The rest of Gansevoort’s letter comments in an acerbic manner on the treatment of prisoners. He refutes the assertion “that British Subjects in our possession have experienced Execution, the Horrors of a Dungeon, loaded with Irons, and the Miseries of Want … excepting a few on whom it was thought proper to retaliate for the many, the very many indeed, of ours whom British Cruelties could inhumanly Suffer to perish for Want in Dungeons and Prison ships, loaded with Irons and with Insults.” He concluded: “The Newspapers announce that a General Exchange of prisoners is settled below, whether it extends to Canada is not specified” (DLC:GW; see also GW to Abraham Skinner, 8 Nov.).

Gansevoort also enclosed his letter to Carleton written from Saratoga on the same date seeking information on whether “ten Batteaus” could be sent to Lake George to convey the men, “Women and Children, their Number amounts to nearly three hundred,” who desired to return to Quebec. He also sought comment on a Continental deserter’s allegations that Indians under Carleton’s command “scalped” and “tormented” a prisoner “and afterwards cut his throat, and all this in your presence” (DLC:GW; see also n.1 above).

Gansevoort similarly enclosed Carleton’s reply, written at Mile Bay, Vt., on 6 Nov., in which he promised to provide five boats to convey as many of “the Families intended to have been sent in … as can be taken on Board.” Carleton flatly stated that “no Prisr was scalped or tortured alive. … I heard of one Man being kill’d after he was taken during the firing owing to a dispute between 2 Inds. of different Villages which took him. and he would not suffer himself to be conducted to the British Guard by a Loyalist Officer, the Officer was obliged to attend to his Men and after the Action I heard of the Man being killed—I believe he was a Negro, or a Stockbridge Ind[ian]” (DLC:GW; see also George Clinton to GW, 30 Oct., and n.10).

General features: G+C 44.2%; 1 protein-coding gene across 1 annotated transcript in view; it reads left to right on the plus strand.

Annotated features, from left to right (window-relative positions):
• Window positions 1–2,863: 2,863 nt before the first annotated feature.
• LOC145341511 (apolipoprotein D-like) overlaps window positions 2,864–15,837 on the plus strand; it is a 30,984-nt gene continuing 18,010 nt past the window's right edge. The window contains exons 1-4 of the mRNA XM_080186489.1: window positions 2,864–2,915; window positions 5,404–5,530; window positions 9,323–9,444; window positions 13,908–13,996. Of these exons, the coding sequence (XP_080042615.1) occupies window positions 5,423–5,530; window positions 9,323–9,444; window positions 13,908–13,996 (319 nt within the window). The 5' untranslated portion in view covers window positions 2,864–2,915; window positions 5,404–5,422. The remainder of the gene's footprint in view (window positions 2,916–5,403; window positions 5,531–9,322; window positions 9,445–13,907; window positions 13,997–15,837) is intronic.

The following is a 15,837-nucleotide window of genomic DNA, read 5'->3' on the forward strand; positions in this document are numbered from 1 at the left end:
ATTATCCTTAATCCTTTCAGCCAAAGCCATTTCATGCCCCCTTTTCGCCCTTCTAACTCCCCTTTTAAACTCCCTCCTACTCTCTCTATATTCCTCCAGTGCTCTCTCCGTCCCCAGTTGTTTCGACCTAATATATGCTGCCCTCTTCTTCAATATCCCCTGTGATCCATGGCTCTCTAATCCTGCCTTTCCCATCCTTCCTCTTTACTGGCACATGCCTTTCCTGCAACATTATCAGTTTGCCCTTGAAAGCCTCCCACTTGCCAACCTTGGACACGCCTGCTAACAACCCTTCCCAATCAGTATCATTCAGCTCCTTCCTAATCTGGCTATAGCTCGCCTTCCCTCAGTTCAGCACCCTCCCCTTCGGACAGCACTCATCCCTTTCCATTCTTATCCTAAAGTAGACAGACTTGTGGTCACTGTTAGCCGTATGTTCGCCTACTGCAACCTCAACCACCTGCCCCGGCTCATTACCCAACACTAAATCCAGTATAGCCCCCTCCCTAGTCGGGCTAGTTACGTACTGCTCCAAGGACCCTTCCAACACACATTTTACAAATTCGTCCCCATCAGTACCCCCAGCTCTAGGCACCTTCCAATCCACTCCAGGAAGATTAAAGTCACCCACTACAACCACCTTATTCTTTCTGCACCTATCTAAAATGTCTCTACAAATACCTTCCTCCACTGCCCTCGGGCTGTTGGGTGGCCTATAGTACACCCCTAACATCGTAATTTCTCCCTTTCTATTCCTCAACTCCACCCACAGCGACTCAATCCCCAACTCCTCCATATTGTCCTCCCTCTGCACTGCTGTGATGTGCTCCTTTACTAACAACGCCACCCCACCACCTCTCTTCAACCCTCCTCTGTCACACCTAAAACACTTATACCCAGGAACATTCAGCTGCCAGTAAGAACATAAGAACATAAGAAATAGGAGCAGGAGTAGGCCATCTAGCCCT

3One of the enclosures apparently was an undated document from captains Gideon Brownson and Simeon Smith and lieutenants Michael Duning and William Scudder, “Prisoners at Quebec,” that acknowledged their having received “from Richard Murray, Commissary of Prisoners,” various sums between 4 Oct. 1779 and 7 July 1780 “Amounting in the whole to One hundred and Eleven Pounds, Twelve shillings and One penny half penny … in hard Money, reckoning the Dollar at Five Shillings” (DLC:GW). Another possible enclosure was headed “Recapitulation of Money advanced to Officers, Prisoners at Quebec, by Order of His Excellency General Haldimand Commander in Chief” and dated Quebec, 7 July (DLC:GW).

4For this erroneous expectation of British attacks along the New York frontier, see Clinton to GW, 5 Nov., and notes 1 and 2 to that document; see also William Malcom to GW, 7 November.

5Scudder’s letter to Gansevoort has not been identified, but Scudder wrote William P. Smith at Elizabeth, N.J., from the provost at Quebec on 16 Nov.: “I will accept it as a great favor; if you will be pleased to make known, not only my situation, but that of several gentlemen from Colonel Warner’s regiment, who are confined with me, together with your influence with General Washington, to negociate with Sir Henry Clinton, for an exchange for us, or that we may be sent to New-York, where we may hope for an enlargement, and can receive information from our families and friends. Your humanity with his Excellency General Washington, relating to the situation we are in here, and the great distance from our friends and connexions, will, I trust, speak more feelingly to you, than any thing I can describe in a letter” (Scudder Journal description begins The Journal of William Scudder, an Officer in the Late New-York Line, Who was taken Captive by the Indians at Fort Stanwix, On the 23d of July, 1779, and was holden a Prisoner in Canada until October, 1782, and then sent to New-York and admitted on Parole: With A small Sketch of his Life . . .. [New York?], 1794. description ends , 117–18; see also n.3 above).